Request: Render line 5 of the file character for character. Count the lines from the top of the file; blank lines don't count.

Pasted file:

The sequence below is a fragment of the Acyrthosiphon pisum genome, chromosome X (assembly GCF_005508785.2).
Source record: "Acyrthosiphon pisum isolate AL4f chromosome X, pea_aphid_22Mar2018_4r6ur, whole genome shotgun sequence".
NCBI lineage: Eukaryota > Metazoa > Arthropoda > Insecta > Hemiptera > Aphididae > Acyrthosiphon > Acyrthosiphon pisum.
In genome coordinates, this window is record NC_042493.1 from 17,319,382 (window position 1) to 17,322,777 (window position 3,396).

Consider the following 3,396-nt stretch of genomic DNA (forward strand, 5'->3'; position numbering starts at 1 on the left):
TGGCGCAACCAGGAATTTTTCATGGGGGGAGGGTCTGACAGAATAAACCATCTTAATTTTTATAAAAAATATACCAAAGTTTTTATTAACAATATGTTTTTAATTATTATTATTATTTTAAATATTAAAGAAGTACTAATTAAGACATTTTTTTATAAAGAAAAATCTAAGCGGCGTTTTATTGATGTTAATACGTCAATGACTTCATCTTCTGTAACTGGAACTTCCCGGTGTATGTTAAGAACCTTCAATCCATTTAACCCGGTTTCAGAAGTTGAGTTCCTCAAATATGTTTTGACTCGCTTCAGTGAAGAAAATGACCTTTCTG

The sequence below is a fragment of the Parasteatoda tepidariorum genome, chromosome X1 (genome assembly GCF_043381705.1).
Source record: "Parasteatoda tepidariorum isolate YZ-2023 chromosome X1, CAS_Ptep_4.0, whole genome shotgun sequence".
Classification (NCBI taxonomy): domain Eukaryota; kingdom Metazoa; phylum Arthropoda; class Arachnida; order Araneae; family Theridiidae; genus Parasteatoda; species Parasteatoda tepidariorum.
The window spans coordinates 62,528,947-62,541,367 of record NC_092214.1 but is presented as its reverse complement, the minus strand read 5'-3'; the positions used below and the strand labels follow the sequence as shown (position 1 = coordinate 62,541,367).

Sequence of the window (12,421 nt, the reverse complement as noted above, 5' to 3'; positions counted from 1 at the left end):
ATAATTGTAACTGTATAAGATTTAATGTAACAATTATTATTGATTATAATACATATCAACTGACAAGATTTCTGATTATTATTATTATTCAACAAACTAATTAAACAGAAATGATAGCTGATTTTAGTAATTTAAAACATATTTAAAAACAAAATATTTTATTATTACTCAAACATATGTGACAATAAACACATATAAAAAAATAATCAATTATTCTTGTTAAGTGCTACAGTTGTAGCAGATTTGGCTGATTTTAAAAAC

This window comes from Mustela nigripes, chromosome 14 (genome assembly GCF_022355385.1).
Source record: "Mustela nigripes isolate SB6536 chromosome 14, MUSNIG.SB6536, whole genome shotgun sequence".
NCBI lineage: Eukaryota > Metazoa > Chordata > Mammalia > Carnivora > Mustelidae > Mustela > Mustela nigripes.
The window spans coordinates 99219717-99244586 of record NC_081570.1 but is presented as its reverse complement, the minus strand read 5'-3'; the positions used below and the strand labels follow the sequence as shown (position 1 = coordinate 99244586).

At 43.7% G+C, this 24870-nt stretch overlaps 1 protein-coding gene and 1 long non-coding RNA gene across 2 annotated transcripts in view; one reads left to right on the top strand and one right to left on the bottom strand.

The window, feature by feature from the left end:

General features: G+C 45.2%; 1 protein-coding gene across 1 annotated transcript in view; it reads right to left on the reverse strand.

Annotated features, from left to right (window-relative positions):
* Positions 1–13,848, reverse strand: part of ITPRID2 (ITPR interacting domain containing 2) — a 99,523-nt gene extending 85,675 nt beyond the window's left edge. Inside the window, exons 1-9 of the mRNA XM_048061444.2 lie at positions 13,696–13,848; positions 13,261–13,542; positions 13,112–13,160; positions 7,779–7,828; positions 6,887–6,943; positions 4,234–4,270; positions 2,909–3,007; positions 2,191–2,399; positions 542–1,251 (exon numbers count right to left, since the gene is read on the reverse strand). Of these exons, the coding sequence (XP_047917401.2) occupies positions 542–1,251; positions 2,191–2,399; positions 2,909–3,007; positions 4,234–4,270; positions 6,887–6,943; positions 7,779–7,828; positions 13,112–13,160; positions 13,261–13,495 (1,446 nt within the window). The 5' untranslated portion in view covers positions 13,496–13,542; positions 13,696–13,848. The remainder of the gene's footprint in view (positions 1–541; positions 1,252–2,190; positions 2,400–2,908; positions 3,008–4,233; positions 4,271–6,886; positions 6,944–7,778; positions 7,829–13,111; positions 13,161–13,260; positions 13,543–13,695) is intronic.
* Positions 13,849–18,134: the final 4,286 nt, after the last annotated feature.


Consider the following 3,396-nt stretch of genomic DNA (forward strand, 5'->3'; position numbering starts at 1 on the left):